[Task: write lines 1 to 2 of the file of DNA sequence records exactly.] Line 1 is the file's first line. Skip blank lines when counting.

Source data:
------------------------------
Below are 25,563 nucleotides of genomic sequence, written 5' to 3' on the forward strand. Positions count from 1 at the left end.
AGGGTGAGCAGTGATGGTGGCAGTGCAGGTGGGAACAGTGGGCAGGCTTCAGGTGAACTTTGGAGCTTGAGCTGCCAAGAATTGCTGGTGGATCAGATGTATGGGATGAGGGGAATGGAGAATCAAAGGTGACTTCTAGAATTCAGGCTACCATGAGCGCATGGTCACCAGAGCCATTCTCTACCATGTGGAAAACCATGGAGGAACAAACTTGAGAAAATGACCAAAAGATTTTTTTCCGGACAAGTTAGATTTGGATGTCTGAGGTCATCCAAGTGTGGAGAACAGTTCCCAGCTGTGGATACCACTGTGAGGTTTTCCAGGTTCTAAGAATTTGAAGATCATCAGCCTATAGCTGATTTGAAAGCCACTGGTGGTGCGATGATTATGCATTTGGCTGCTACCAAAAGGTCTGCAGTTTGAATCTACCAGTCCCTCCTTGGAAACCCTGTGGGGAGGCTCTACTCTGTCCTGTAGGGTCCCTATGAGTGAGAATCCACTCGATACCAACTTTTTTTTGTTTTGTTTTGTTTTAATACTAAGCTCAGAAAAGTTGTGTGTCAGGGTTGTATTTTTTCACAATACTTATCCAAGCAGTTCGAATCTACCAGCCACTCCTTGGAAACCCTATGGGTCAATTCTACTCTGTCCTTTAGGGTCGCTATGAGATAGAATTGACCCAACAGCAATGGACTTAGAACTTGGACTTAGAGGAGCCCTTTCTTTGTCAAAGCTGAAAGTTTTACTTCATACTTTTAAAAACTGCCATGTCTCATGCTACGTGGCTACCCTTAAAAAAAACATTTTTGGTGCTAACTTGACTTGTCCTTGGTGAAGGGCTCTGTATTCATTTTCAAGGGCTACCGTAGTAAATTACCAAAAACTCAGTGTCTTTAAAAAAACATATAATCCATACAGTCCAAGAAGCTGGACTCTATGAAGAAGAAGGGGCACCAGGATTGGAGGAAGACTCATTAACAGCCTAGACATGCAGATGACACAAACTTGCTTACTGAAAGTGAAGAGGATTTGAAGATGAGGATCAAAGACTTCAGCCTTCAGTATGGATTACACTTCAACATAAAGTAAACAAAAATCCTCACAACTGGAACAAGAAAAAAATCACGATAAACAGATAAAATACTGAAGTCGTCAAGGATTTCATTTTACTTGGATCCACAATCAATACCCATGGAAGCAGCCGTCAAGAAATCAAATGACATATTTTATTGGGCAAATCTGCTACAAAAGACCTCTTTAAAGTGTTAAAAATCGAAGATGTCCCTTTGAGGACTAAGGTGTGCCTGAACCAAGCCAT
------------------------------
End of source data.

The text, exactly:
Below are 25,563 nucleotides of genomic sequence, written 5' to 3' on the forward strand. Positions count from 1 at the left end.
AGGGTGAGCAGTGATGGTGGCAGTGCAGGTGGGAACAGTGGGCAGGCTTCAGGTGAACTTTGGAGCTTGAGCTGCCAAGAATTGCTGGTGGATCAGATGTATGGGATGAGGGGAATGGAGAATCAAAGGTGACTTCTAGAATTCAGGCTACCATGAGCGCATGGTCACCAGAGCCATTCTCTACCATGTGGAAAACCATGGAGGAACAAACTTGAGAAAATGACCAAAAGATTTTTTTCCGGACAAGTTAGATTTGGATGTCTGAGGTCATCCAAGTGTGGAGAACAGTTCCCAGCTGTGGATACCACTGTGAGGTTTTCCAGGTTCTAAGAATTTGAAGATCATCAGCCTATAGCTGATTTGAAAGCCACTGGTGGTGCGATGATTATGCATTTGGCTGCTACCAAAAGGTCTGCAGTTTGAATCTACCAGTCCCTCCTTGGAAACCCTGTGGGGAGGCTCTACTCTGTCCTGTAGGGTCCCTATGAGTGAGAATCCACTCGATACCAACTTTTTTTTGTTTTGTTTTGTTTTAATACTAAGCTCAGAAAAGTTGTGTGTCAGGGTTGTATTTTTTCACAATACTTATCCAAGCAGTTCGAATCTACCAGCCACTCCTTGGAAACCCTATGGGTCAATTCTACTCTGTCCTTTAGGGTCGCTATGAGATAGAATTGACCCAACAGCAATGGACTTAGAACTTGGACTTAGAGGAGCCCTTTCTTTGTCAAAGCTGAAAGTTTTACTTCATACTTTTAAAAACTGCCATGTCTCATGCTACGTGGCTACCCTTAAAAAAAACATTTTTGGTGCTAACTTGACTTGTCCTTGGTGAAGGGCTCTGTATTCATTTTCAAGGGCTACCGTAGTAAATTACCAAAAACTCAGTGTCTTTAAAAAAACATATAATCCATACAGTCCAAGAAGCTGGACTCTATGAAGAAGAAGGGGCACCAGGATTGGAGGAAGACTCATTAACAGCCTAGACATGCAGATGACACAAACTTGCTTACTGAAAGTGAAGAGGATTTGAAGATGAGGATCAAAGACTTCAGCCTTCAGTATGGATTACACTTCAACATAAAGTAAACAAAAATCCTCACAACTGGAACAAGAAAAAAATCACGATAAACAGATAAAATACTGAAGTCGTCAAGGATTTCATTTTACTTGGATCCACAATCAATACCCATGGAAGCAGCCGTCAAGAAATCAAATGACATATTTTATTGGGCAAATCTGCTACAAAAGACCTCTTTAAAGTGTTAAAAATCGAAGATGTCCCTTTGAGGACTAAGGTGTGCCTGAACCAAGCCAT